Starting a Computer Loan Program

2001 – Over the past two years, I have collected a number of pre-PowerPC Macs, mostly through donations to our school by individuals and corporations.

At first, I used the machines to provide computer access for my students, but as more powerful computers were purchased or donated, these were eventually shunted to other teachers, and eventually my storeroom. According to district rules, equipment owned by the district (purchased or donated) cannot simply be sold on the used computer market to raise money for the science department – they must be remaindered and stored beyond obsolescence (rendering their resale value essentially nil) to prevent internal theft.

So even though many of the 68K Macs have ethernet ports, only 68040 machines can run Mac OS 8.1 “off the shelf,” and now that they’ve finally killed AppleTalk on our school network, pre-68040 machines are essentially dead in the water. Yes, I could use a number of utilities to trick the computer into thinking it is a 68040, but I’m busy enough with the machines that are legitimate. Furthermore, even some of the 68040 machines don’t have built-in ethernet, and I’m not anxious to buy ethernet cards for “unsupported” machines.

So what to do?

I decided to loan them out to students who don’t have computers at home. You read about this all the time on the Internet (you’re reading about it right now), so why not?

The first thing I did was wipe all the hard drives and installed System 7.5.5. I don’t want any problems in the future with using an OS requiring money to install, and bless Apple for providing this OS for us to use guilt-free. (If only they did the same with OS 8.1!) I feel for those nice folks down in Australia that Micro$oft took to task for using Windows illegally in their free computer distribution program.

Next, I verified that we had enough legal copies of AppleWorks 5 to install on the machines; no problem there.

I created a form and spread the word. An interesting thing is that none of my students wanted one; I had to ask in a P.A. announcement for the entire school before getting any takers. I think that goes back to the correlation between socioeconomic status and achievement – I teach physics, which tends to be taken by students with higher achievement levels – and I discovered that all of them already had computers.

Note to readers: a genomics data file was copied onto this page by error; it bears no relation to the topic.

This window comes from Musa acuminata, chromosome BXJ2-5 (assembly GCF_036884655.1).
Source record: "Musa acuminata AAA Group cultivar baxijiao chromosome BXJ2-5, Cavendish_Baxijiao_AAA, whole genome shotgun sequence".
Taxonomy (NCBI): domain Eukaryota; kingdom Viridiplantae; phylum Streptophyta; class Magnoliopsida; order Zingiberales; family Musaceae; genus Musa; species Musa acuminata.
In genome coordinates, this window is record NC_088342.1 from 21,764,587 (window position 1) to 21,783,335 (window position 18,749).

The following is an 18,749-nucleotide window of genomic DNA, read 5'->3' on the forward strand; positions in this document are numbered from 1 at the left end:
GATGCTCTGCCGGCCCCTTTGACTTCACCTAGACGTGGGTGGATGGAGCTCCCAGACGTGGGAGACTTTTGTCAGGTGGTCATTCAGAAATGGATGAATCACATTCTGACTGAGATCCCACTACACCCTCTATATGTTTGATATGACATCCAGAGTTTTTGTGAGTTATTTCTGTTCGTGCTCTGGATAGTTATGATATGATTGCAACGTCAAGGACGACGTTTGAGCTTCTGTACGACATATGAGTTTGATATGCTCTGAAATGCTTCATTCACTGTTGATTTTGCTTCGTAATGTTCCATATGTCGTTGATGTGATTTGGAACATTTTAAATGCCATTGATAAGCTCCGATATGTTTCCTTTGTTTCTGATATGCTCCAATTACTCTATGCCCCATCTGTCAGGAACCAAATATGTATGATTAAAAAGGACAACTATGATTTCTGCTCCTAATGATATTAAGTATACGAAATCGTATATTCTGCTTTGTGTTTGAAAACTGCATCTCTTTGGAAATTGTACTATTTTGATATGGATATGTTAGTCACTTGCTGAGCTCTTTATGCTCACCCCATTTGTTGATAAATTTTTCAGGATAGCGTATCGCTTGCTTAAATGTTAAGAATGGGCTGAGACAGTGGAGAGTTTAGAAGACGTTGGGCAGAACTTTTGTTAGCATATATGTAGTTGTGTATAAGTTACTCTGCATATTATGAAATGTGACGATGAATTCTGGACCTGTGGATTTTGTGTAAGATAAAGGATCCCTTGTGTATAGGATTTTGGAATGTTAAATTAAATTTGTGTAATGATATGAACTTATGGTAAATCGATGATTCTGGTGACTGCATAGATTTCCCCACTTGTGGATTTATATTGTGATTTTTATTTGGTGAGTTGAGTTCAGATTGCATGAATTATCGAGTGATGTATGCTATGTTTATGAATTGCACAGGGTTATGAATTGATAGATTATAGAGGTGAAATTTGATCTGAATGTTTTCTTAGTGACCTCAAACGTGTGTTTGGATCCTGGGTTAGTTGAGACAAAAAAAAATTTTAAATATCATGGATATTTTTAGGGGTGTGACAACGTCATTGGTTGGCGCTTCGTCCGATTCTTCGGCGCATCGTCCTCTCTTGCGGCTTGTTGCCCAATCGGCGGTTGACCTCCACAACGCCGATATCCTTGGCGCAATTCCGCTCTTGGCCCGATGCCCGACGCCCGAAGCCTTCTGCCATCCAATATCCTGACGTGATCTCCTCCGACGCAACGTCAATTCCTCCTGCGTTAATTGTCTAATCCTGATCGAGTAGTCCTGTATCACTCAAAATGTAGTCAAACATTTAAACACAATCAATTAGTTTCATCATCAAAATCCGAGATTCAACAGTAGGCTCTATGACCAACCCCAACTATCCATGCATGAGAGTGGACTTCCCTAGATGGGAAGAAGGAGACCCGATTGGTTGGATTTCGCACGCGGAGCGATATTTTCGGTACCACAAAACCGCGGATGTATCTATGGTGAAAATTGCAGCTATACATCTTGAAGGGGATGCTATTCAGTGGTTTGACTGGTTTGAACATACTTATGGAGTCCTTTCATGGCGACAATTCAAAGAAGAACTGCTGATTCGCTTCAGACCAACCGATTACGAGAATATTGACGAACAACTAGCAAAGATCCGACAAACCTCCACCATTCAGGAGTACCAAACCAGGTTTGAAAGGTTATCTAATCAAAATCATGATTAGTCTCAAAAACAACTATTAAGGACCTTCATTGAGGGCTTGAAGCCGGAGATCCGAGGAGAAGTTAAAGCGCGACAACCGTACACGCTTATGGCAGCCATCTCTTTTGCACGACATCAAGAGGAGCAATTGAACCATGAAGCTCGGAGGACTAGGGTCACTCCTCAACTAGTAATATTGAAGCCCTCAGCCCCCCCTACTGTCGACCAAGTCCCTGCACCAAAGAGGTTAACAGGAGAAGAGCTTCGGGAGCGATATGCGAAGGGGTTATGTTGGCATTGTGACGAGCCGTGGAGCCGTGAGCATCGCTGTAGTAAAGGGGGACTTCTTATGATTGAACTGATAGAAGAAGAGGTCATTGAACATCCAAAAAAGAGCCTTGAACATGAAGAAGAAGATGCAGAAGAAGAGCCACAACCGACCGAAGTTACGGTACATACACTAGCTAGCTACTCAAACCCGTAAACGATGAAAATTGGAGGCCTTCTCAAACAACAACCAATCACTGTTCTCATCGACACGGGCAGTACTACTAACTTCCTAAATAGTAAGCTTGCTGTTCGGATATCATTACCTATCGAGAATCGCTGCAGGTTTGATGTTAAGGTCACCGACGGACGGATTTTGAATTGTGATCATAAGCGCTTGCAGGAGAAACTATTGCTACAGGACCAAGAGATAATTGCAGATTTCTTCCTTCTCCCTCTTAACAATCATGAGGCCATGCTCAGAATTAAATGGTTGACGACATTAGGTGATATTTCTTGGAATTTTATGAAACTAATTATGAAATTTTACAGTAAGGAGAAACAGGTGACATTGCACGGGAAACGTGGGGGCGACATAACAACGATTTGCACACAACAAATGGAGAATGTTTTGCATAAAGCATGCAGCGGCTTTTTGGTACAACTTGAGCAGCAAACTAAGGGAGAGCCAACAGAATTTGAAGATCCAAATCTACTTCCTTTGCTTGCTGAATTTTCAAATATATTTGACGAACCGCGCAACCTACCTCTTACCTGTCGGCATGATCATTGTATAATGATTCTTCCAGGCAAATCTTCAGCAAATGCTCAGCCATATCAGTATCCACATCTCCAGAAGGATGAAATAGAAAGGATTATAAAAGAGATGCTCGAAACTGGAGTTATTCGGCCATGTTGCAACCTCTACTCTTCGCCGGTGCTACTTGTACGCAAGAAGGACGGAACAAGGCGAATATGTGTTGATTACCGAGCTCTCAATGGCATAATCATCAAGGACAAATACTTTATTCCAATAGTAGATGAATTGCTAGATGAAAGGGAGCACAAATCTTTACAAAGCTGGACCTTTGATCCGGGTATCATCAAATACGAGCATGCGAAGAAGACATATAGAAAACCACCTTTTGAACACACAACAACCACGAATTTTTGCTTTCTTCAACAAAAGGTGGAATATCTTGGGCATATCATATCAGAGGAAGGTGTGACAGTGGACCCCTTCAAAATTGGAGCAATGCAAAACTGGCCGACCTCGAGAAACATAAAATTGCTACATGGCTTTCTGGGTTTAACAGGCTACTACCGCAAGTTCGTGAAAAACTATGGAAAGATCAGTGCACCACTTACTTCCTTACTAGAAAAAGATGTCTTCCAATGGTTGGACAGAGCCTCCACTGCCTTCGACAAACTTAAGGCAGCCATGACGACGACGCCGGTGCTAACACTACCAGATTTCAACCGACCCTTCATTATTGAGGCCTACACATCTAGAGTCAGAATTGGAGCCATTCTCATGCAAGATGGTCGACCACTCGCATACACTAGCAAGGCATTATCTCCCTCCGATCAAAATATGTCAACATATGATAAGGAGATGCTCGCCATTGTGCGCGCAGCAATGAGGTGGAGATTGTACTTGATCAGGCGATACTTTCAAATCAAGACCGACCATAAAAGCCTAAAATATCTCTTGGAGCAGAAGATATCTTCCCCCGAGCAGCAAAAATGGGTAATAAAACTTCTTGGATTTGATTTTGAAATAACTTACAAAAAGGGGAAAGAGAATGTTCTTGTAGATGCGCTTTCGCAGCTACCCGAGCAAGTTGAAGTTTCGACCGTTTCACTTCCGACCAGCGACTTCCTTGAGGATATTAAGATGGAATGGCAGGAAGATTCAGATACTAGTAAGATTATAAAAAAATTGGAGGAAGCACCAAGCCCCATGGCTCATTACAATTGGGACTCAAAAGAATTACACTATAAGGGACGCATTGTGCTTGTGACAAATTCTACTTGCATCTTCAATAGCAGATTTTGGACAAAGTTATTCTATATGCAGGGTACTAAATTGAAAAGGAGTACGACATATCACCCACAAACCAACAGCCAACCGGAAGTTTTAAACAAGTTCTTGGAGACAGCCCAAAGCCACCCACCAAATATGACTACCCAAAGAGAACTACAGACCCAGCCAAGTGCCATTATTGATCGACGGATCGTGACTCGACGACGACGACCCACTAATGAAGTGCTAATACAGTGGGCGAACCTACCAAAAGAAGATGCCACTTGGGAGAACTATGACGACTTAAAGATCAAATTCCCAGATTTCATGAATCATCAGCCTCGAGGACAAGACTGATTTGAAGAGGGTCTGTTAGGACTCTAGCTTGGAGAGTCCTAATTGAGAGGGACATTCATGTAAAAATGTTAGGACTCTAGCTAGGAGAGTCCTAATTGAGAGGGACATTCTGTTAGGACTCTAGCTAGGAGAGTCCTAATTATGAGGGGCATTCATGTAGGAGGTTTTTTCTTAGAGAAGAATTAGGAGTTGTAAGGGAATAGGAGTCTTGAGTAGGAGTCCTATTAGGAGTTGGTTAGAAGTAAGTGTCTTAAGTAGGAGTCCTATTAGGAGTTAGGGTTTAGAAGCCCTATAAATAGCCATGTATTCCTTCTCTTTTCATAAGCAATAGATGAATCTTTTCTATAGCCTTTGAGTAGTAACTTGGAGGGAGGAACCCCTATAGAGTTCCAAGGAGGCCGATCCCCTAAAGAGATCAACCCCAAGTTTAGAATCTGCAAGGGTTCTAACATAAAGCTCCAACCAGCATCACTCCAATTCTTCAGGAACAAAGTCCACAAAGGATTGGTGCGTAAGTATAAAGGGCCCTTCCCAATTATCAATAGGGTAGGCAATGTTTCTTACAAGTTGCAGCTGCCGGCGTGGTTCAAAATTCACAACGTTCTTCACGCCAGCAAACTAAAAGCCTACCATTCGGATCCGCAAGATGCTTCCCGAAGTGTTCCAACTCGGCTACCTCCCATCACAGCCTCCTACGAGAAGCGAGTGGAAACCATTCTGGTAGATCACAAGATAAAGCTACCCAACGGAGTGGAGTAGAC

After making the announcement, I have had a few bites from students elsewhere in the school. So far, I’ve loaned 7 or 8 of the 12 machines that I “refurbished” last summer with leftover RAM, replacement hard drives and floppies, and cleaned mouse ball rollers.

Each student must fill out a form promising to follow the school rules and to repair the machine or replace it if broken – up to a maximum value of $100. This limit of liability is important to parents who can’t afford a used computer. And to be honest, unless somebody takes a hatchet to it, I’m not concerned about ordinary wear and tear – I have plenty of stuff in my junk – er, storage – room.

There’s no big speech involved from them or from me. They come in the room, sometimes a little sheepishly like they have to have an excuse to borrow a computer. “My mom’s computer is broken,” one says. He takes the computer and its monitor in two trips.

Another kid comes in. “No CD?”

“No,” I said.

“Internet?” came the query.

“No modem,” I said, pointing to the rear, where all the ports are empty.

“Can we hook one up ourselves?” says the kid.

“If you can figure it out, why not?” I said. “You’ll have to pay for Internet service, though. I can’t help you with that.”

The kid nods thoughtfully, consults with a friend or older brother briefly, and says, “Okay.” Then he takes the computer.

Another one, a girl, listens intently as I tell her there’s no CD player, no Internet, not much hope of listening to MP3s with it.

“That’s okay with me,” she says, “I just need to type. Can you believe they make you type papers even though you can’t get to a computer?”

“I believe it.”

She takes the computer and leaves.

Another one brings his mother. “Can I buy this at the end of the year?” she says.

“No,” I reply, “but you can keep it over the summer if you need it. I can tell you some places to go look for used computers, if you like. Prices are good right now, and you can do better than this for not much money.”

She considers this and corrals a little one wandering around in the storeroom.

“Maybe later.” And she takes the computer. She indicates her son. “He can do homework on it?”

“Yes,” I answer. “Typing papers, spreadsheets, and so on. They bring the disk to school and print the stuff in the library or wherever a teacher has a computer like this with a printer.” I point to a 5200 in the corner. We didn’t buy floppies for our iMacs, and eventually that’s going to be a problem, but not today.

“Good,” she says, and takes the computer.

What makes the days I spent cleaning the crud out of these computers worthwhile is the look I get when they leave. Lugging an LC III, a IIci, or a Quadra 630, they glance back at me as they leave the room.

“Thanks,” they say as they pop out the door.

“No problem,” I say, and my day ends a little brighter than it began.

Publisher’s note: You don’t have to be a teacher to do this kind of thing. If you have a few spare older Mac systems you can loan out, you can do the same thing. dk

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